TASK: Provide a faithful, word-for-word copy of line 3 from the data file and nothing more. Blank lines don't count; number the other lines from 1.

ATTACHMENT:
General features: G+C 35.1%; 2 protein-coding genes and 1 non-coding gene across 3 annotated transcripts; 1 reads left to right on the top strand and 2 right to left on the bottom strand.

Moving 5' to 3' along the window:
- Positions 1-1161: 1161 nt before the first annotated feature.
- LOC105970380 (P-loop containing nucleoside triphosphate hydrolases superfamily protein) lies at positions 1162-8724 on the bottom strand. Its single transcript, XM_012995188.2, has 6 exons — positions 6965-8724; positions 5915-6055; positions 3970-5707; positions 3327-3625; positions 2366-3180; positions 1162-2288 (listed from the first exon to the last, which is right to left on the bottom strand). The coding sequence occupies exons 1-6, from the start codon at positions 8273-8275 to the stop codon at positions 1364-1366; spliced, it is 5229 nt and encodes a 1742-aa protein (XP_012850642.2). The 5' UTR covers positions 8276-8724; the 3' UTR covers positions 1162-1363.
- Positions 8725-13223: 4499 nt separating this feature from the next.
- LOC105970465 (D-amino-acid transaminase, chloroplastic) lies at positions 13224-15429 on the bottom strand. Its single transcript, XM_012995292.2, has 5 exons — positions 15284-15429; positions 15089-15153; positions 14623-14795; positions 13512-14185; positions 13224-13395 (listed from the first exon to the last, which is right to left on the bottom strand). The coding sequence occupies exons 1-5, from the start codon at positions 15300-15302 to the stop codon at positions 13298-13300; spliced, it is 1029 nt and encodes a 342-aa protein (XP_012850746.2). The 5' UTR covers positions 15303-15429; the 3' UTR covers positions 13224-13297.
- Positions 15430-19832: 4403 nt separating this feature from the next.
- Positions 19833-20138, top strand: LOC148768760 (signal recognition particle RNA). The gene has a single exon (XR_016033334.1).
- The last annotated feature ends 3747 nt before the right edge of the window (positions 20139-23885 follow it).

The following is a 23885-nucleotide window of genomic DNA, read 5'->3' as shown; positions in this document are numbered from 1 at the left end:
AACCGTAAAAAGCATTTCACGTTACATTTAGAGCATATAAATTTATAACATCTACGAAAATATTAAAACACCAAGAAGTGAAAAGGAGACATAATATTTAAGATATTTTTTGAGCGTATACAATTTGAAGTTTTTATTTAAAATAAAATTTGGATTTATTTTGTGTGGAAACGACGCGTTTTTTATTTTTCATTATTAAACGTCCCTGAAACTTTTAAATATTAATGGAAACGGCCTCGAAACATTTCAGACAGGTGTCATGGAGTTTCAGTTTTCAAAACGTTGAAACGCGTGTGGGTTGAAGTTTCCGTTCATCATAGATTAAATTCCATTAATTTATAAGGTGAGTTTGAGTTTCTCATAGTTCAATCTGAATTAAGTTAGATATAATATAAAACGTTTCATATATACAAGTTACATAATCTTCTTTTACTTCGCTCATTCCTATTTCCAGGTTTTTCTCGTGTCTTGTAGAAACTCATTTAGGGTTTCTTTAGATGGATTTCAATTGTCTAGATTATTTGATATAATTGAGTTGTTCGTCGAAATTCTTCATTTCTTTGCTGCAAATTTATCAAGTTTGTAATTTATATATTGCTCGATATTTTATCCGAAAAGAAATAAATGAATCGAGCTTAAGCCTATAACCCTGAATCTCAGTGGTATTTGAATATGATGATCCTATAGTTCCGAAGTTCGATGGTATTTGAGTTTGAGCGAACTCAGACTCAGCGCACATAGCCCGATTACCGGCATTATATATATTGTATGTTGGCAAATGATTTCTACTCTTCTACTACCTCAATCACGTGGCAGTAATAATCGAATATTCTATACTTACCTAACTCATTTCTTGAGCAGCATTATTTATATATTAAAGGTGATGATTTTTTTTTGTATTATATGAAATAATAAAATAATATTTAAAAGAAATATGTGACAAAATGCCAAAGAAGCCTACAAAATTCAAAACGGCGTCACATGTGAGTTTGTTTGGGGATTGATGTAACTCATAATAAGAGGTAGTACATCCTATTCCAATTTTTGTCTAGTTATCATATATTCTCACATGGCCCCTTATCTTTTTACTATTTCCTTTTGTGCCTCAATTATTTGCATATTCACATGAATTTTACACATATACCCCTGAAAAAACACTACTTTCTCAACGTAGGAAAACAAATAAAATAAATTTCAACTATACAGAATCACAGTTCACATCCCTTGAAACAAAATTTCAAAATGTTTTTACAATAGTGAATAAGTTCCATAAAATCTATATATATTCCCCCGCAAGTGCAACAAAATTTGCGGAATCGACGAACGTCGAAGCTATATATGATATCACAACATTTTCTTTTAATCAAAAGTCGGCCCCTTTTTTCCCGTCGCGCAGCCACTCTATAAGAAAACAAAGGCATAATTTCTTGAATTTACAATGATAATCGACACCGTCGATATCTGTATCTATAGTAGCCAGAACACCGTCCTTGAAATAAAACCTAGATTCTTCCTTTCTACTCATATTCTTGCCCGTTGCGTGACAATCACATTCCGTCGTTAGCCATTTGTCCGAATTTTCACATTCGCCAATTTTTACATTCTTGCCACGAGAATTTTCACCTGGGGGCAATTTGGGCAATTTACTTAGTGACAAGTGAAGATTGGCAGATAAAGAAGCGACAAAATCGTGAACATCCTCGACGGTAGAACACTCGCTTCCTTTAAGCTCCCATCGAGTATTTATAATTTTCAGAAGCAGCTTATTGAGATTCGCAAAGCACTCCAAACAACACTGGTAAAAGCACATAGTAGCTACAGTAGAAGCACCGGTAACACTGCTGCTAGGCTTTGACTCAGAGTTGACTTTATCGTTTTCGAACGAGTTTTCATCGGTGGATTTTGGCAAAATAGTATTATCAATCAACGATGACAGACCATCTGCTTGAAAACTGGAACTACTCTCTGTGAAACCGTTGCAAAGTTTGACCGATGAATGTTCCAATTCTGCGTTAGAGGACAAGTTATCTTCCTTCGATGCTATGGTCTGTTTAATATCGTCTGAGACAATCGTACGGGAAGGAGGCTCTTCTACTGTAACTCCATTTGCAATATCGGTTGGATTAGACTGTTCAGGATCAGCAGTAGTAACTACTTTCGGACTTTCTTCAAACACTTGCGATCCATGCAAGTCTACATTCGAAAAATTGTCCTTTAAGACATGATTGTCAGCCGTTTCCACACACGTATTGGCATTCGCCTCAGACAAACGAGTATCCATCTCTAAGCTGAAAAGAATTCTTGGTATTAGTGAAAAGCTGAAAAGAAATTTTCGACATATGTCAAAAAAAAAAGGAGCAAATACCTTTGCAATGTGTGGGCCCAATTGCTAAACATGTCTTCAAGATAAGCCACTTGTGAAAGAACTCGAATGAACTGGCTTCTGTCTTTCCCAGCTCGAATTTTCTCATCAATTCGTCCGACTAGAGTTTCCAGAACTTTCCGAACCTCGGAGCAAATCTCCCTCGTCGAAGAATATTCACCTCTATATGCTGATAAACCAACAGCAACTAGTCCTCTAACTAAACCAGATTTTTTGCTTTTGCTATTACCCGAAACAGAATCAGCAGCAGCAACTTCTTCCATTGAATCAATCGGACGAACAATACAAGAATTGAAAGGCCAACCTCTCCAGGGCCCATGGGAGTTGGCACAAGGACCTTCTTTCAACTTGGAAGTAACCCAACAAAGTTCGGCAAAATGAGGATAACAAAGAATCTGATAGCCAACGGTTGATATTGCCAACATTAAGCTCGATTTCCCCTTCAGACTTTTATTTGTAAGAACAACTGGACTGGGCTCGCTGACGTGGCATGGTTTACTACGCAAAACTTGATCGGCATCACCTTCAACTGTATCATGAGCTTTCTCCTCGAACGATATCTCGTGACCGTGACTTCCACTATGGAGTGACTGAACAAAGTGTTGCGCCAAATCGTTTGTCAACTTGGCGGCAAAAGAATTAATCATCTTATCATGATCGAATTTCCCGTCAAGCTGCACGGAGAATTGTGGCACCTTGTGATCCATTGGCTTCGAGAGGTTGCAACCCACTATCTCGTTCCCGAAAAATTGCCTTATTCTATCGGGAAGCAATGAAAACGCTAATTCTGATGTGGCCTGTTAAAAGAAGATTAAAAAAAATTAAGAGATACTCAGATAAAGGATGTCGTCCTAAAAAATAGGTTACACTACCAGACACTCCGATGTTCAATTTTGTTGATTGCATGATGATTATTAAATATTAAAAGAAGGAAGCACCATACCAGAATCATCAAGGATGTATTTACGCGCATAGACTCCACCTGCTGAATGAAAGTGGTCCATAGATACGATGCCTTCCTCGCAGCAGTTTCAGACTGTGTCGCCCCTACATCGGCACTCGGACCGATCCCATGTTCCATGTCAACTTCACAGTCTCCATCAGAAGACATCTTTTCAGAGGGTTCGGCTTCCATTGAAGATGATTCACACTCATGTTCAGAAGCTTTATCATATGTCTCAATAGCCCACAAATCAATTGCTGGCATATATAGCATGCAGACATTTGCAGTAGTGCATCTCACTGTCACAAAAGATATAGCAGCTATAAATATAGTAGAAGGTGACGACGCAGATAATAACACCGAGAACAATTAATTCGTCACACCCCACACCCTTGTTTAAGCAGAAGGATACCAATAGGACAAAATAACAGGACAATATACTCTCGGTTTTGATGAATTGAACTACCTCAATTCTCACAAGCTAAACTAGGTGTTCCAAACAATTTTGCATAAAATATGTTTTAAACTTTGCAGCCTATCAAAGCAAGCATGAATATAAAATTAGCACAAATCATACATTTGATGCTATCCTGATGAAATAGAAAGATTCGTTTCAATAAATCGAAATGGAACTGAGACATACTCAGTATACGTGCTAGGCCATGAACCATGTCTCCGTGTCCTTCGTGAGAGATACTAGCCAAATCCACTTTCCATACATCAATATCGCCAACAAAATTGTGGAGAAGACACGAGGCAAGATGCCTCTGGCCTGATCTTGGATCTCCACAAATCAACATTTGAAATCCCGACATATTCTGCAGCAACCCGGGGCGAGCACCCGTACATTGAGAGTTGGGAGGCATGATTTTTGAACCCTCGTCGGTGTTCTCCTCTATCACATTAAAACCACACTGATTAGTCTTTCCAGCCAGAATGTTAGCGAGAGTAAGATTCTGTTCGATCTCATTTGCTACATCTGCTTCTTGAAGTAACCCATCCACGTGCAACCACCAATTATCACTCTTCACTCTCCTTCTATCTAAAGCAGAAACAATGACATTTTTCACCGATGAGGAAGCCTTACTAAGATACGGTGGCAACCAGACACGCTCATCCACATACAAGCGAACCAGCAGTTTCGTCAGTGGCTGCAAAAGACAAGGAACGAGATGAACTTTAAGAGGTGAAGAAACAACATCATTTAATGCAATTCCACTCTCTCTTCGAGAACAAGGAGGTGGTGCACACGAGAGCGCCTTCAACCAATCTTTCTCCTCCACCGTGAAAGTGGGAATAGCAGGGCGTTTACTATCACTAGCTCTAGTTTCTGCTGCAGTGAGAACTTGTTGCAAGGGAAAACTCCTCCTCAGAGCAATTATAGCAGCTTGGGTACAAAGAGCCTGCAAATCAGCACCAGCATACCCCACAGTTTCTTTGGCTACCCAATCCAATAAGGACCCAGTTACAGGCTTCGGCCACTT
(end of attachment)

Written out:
- Positions 1-1161: 1161 nt before the first annotated feature.